With streaming’s current business model, there will most likely be less money in the pot for the creative end of the supply chain. This, Mr. Javed says, will inevitably trickle back to the consumer. “People who spend all their time honing their craft, that number’s going to shrink, and that means there’ll be less – and less quality – stuff out there.”
Streaming’s arms race
The world’s biggest company is late to the streaming game, and its new service, Apple Music, largely co-opts features available in existing streaming services. But because iTunes is already a destination for millions of consumers – who’ve already handed over their credit card numbers – Apple has the chance to be the world’s streaming leader in a matter of months.
YouTube is the Internet’s premier destination for music; owner Google announced the “Music Key” paid service last year that strips videos of pre-roll ads, enabling nuisance-free listening akin to audio-focused streaming services. Google also recently acquired the free playlist service Songza, and offers free and paid tiers of Google Play Music, an all-you-can-stream audio subscription service.
The world’s biggest streaming service has 75 million active users, 20 million of whom pay monthly subscriptions. In May, Spotify announced video content and customizable features to keep users in the app for their whole day. Just after Apple threw its hat into the streaming ring, the Wall Street Journal reported that Spotify had just closed a $500-million (U.S.) funding round, valuing it at $8.5-billion and giving it a huge war chest to fight the tech giant.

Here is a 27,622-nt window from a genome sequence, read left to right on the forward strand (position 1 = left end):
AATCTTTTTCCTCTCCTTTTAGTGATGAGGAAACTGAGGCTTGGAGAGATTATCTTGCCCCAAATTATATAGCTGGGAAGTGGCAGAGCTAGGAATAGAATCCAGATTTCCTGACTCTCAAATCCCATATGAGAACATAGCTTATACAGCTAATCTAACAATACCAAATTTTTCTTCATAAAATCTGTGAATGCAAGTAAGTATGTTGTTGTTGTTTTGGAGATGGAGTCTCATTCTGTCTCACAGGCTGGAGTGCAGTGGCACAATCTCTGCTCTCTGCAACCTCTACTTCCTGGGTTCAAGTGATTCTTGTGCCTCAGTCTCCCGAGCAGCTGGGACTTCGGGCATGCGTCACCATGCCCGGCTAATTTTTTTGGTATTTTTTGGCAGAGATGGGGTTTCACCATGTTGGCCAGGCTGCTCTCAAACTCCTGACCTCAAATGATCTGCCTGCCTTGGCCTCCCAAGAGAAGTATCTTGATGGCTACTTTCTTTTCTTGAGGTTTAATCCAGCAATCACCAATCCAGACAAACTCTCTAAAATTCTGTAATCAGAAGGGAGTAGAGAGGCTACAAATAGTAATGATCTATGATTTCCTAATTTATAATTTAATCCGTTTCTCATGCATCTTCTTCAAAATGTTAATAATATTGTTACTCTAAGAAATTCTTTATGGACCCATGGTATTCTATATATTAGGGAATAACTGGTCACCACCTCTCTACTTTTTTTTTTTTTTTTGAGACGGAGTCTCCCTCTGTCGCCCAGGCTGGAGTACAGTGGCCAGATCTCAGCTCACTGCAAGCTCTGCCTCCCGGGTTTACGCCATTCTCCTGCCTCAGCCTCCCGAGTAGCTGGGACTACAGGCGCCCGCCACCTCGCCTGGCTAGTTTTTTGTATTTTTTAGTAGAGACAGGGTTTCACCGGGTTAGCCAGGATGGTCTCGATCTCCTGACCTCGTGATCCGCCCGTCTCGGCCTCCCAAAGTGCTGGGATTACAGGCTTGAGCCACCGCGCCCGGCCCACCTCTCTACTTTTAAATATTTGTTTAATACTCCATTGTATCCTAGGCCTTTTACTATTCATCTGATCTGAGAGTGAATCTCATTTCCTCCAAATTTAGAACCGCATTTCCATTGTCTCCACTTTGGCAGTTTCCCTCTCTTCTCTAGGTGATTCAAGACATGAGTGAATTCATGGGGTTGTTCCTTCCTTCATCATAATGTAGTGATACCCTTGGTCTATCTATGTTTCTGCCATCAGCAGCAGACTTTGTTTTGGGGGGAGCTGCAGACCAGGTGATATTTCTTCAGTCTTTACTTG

Available in more than 180 countries – versus Apple Music’s 100 and Spotify’s 58 – Deezer is perhaps the most widely available subscription streaming service out there. But at six million paid users, it’s a distant second to Spotify in a market that Apple is only making more competitive.
While Spotify waited until last fall to enter Canada, Rdio launched here in 2010, earning the allegiance of hungry Canadian music fans. Its new $3.99 “Rdio Select” tier, letting users stream 25 new songs each day, is geared toward bringing more casual users to the service. It doesn’t reveal user numbers, but even with that tier, it has a lot of catching up to do with Apple and Spotify.
The celebrity-owned high-fidelity service promises to put more money in the hands of musicians while offering exclusive content for paying subscribers. But it’s had trouble attracting users – less than a million – and the high-fidelity option costs $20, double the usual rate for streaming services.